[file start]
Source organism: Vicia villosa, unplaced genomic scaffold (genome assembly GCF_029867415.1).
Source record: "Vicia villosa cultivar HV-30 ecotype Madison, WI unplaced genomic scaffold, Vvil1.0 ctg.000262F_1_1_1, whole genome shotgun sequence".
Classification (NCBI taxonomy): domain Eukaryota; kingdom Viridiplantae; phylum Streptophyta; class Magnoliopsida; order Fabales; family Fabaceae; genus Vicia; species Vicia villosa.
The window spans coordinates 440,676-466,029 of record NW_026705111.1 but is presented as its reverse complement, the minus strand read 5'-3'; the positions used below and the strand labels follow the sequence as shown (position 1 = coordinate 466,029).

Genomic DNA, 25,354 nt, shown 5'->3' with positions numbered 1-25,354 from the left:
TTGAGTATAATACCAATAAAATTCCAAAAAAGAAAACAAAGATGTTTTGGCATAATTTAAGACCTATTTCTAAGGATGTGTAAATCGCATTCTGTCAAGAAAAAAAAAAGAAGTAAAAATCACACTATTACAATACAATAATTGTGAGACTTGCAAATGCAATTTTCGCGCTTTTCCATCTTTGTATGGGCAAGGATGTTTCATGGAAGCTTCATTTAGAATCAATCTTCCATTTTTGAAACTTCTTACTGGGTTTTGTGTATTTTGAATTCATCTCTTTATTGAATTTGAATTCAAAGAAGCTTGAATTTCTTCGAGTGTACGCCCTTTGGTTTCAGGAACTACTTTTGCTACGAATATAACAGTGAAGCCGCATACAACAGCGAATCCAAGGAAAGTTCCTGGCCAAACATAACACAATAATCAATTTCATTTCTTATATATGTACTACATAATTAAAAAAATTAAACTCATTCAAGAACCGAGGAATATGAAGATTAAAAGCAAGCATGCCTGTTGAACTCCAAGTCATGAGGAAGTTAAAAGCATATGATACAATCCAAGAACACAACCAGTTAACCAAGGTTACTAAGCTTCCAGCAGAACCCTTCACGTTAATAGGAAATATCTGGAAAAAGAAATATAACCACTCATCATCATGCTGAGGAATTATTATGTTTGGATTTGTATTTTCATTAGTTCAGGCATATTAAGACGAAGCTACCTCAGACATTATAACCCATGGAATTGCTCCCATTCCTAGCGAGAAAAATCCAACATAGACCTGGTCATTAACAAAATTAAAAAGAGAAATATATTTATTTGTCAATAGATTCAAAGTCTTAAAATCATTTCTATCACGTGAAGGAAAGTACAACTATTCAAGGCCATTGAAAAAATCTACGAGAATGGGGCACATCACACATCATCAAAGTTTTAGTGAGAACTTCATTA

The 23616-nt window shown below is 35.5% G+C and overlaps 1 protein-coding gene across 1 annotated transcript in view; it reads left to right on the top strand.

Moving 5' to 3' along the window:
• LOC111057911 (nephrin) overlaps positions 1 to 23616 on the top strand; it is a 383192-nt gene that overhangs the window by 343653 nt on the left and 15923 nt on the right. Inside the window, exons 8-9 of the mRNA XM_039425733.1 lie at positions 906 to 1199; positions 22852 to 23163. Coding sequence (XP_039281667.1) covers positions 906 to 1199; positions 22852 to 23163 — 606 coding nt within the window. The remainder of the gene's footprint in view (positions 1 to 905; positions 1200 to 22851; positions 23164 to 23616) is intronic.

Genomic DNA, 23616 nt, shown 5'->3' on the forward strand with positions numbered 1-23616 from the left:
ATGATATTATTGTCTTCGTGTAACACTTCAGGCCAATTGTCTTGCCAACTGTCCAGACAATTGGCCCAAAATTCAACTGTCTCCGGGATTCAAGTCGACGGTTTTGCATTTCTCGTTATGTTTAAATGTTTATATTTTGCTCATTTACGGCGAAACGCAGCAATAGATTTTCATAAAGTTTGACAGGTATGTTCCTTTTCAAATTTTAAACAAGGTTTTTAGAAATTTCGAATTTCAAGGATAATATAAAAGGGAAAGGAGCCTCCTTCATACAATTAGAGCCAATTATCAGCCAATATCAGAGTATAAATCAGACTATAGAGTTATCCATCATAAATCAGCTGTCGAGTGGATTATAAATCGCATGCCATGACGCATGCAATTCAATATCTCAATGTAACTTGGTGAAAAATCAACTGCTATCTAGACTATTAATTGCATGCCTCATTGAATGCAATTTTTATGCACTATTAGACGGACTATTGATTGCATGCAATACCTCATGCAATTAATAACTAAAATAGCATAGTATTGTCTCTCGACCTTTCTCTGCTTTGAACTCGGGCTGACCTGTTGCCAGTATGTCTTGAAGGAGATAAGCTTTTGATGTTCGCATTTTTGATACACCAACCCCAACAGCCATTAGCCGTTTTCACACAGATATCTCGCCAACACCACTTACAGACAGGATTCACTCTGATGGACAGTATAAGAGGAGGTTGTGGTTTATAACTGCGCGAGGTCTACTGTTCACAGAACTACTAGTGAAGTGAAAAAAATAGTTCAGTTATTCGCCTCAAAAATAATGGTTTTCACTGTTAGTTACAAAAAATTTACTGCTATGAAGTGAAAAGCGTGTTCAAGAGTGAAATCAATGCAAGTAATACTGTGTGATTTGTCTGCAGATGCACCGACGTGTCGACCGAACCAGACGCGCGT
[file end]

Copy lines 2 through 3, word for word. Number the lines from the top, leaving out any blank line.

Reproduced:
Source record: "Vicia villosa cultivar HV-30 ecotype Madison, WI unplaced genomic scaffold, Vvil1.0 ctg.000262F_1_1_1, whole genome shotgun sequence".
Classification (NCBI taxonomy): domain Eukaryota; kingdom Viridiplantae; phylum Streptophyta; class Magnoliopsida; order Fabales; family Fabaceae; genus Vicia; species Vicia villosa.